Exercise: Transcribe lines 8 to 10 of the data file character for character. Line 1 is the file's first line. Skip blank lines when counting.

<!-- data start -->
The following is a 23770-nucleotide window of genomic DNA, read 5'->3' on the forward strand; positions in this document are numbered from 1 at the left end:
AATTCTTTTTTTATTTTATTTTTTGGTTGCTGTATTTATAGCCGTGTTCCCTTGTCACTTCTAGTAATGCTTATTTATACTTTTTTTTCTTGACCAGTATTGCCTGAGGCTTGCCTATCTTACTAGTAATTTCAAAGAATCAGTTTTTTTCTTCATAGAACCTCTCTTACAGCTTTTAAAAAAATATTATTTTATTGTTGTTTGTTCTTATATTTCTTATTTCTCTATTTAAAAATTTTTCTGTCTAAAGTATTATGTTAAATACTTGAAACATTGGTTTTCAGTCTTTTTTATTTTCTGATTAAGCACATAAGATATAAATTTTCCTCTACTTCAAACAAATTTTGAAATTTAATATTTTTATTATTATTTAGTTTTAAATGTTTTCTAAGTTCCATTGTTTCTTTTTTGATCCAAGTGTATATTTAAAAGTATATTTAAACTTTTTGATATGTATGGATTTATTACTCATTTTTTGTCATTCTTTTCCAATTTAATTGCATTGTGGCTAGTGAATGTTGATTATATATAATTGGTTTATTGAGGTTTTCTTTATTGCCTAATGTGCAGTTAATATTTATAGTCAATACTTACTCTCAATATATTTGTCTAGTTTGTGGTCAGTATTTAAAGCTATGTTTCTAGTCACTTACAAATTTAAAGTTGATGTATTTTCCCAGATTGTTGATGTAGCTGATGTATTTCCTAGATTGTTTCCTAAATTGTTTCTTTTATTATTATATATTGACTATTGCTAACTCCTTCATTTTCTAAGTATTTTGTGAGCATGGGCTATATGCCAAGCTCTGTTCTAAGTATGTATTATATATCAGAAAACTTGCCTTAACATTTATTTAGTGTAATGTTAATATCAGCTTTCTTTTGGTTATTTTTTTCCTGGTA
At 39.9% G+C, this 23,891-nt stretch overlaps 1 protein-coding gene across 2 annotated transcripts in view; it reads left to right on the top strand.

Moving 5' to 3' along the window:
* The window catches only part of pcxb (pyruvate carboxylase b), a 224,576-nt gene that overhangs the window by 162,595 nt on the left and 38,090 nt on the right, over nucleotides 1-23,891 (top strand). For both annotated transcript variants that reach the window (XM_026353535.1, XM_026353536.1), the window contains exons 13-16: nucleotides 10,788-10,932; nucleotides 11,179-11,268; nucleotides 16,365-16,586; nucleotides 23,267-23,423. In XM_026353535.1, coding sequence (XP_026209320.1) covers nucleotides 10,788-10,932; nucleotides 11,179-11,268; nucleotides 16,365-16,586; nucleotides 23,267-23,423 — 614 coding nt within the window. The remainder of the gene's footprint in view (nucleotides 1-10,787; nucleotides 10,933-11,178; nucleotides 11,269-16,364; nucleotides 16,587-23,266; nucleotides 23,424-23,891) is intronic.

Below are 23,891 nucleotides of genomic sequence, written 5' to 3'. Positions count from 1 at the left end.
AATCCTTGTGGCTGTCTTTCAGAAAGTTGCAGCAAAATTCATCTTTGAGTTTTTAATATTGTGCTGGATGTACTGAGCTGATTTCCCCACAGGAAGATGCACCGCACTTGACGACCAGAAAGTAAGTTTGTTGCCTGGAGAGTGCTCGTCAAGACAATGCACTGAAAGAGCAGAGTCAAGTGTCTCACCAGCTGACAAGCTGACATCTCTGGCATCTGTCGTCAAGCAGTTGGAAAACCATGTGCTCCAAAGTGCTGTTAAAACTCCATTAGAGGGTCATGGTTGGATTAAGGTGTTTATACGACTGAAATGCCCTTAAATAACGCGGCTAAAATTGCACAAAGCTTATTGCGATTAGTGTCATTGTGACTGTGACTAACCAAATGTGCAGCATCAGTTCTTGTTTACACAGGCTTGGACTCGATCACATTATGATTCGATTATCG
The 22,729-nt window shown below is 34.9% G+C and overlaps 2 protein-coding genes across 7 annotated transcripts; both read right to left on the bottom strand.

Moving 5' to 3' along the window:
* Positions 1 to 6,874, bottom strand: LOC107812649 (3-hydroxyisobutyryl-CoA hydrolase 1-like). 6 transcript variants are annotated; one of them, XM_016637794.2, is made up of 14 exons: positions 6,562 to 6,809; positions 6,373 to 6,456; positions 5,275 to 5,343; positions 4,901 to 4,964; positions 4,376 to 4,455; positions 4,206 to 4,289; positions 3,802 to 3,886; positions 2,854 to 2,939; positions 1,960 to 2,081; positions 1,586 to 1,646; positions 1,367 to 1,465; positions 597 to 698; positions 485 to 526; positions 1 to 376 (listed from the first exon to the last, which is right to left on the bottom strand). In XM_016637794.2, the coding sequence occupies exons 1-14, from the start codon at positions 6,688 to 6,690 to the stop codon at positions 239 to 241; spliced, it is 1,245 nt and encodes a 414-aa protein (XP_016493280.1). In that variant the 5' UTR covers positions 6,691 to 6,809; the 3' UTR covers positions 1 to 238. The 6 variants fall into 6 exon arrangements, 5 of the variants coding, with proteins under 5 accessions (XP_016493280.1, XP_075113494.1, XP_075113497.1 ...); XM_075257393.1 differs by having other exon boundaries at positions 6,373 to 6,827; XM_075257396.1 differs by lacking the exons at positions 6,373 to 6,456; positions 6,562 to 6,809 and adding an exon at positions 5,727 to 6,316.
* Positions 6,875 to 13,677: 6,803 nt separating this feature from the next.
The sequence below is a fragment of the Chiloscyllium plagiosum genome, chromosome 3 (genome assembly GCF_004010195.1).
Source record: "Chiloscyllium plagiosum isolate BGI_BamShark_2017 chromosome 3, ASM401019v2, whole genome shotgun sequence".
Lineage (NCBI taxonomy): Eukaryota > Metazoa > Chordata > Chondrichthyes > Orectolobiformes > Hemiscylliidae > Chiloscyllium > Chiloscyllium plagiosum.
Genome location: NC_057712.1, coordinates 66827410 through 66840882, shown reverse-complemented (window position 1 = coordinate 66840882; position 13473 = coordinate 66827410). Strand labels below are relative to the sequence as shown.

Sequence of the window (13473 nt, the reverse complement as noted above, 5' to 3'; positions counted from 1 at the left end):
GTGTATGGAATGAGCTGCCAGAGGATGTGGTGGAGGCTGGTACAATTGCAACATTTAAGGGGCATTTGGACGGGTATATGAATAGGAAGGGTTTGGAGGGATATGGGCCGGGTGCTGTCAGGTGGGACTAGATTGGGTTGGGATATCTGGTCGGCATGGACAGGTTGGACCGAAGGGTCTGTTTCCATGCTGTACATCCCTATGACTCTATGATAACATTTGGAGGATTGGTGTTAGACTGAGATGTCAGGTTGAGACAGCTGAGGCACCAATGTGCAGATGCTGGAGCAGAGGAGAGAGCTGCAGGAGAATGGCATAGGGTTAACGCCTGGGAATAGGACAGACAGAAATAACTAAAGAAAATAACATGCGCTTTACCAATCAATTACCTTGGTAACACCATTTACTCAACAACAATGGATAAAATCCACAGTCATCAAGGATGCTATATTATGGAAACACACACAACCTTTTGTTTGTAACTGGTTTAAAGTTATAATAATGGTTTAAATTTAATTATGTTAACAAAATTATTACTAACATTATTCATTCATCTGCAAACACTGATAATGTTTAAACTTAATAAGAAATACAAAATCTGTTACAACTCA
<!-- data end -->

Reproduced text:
The 22,729-nt window shown below is 34.9% G+C and overlaps 2 protein-coding genes across 7 annotated transcripts; both read right to left on the bottom strand.

Moving 5' to 3' along the window:
* Positions 1 to 6,874, bottom strand: LOC107812649 (3-hydroxyisobutyryl-CoA hydrolase 1-like). 6 transcript variants are annotated; one of them, XM_016637794.2, is made up of 14 exons: positions 6,562 to 6,809; positions 6,373 to 6,456; positions 5,275 to 5,343; positions 4,901 to 4,964; positions 4,376 to 4,455; positions 4,206 to 4,289; positions 3,802 to 3,886; positions 2,854 to 2,939; positions 1,960 to 2,081; positions 1,586 to 1,646; positions 1,367 to 1,465; positions 597 to 698; positions 485 to 526; positions 1 to 376 (listed from the first exon to the last, which is right to left on the bottom strand). In XM_016637794.2, the coding sequence occupies exons 1-14, from the start codon at positions 6,688 to 6,690 to the stop codon at positions 239 to 241; spliced, it is 1,245 nt and encodes a 414-aa protein (XP_016493280.1). In that variant the 5' UTR covers positions 6,691 to 6,809; the 3' UTR covers positions 1 to 238. The 6 variants fall into 6 exon arrangements, 5 of the variants coding, with proteins under 5 accessions (XP_016493280.1, XP_075113494.1, XP_075113497.1 ...); XM_075257393.1 differs by having other exon boundaries at positions 6,373 to 6,827; XM_075257396.1 differs by lacking the exons at positions 6,373 to 6,456; positions 6,562 to 6,809 and adding an exon at positions 5,727 to 6,316.